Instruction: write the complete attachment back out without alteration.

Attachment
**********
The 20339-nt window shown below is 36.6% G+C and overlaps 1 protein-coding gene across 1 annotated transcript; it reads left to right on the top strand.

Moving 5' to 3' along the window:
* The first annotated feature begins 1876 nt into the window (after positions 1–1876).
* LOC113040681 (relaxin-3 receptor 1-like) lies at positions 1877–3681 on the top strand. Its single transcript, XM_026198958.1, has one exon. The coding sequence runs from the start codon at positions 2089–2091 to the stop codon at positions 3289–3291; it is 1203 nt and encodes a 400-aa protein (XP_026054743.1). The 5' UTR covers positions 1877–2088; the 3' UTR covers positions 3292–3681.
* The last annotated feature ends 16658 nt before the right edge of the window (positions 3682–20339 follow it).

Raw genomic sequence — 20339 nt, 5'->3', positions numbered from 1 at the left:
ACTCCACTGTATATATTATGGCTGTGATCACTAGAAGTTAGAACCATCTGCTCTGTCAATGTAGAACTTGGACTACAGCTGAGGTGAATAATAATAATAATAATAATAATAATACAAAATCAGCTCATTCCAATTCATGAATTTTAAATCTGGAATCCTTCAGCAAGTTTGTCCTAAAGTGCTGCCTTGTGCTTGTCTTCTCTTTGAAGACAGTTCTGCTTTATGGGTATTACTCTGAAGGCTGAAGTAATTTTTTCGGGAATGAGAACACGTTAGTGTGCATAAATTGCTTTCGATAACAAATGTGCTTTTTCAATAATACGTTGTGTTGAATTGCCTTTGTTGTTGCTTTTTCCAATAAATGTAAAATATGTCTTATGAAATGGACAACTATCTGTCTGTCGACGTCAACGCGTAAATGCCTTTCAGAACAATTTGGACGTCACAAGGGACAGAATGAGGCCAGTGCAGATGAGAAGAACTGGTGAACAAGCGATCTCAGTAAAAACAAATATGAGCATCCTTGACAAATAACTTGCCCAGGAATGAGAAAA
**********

The 20339-nt window shown below is 36.6% G+C and overlaps 1 protein-coding gene across 1 annotated transcript; it reads left to right on the top strand.

Moving 5' to 3' along the window:
* The first annotated feature begins 1876 nt into the window (after positions 1–1876).
* LOC113040681 (relaxin-3 receptor 1-like) lies at positions 1877–3681 on the top strand. Its single transcript, XM_026198958.1, has one exon. The coding sequence runs from the start codon at positions 2089–2091 to the stop codon at positions 3289–3291; it is 1203 nt and encodes a 400-aa protein (XP_026054743.1). The 5' UTR covers positions 1877–2088; the 3' UTR covers positions 3292–3681.
* The last annotated feature ends 16658 nt before the right edge of the window (positions 3682–20339 follow it).

Raw genomic sequence — 20339 nt, 5'->3', positions numbered from 1 at the left:
ACTCCACTGTATATATTATGGCTGTGATCACTAGAAGTTAGAACCATCTGCTCTGTCAATGTAGAACTTGGACTACAGCTGAGGTGAATAATAATAATAATAATAATAATAATACAAAATCAGCTCATTCCAATTCATGAATTTTAAATCTGGAATCCTTCAGCAAGTTTGTCCTAAAGTGCTGCCTTGTGCTTGTCTTCTCTTTGAAGACAGTTCTGCTTTATGGGTATTACTCTGAAGGCTGAAGTAATTTTTTCGGGAATGAGAACACGTTAGTGTGCATAAATTGCTTTCGATAACAAATGTGCTTTTTCAATAATACGTTGTGTTGAATTGCCTTTGTTGTTGCTTTTTCCAATAAATGTAAAATATGTCTTATGAAATGGACAACTATCTGTCTGTCGACGTCAACGCGTAAATGCCTTTCAGAACAATTTGGACGTCACAAGGGACAGAATGAGGCCAGTGCAGATGAGAAGAACTGGTGAACAAGCGATCTCAGTAAAAACAAATATGAGCATCCTTGACAAATAACTTGCCCAGGAATGAGAAAA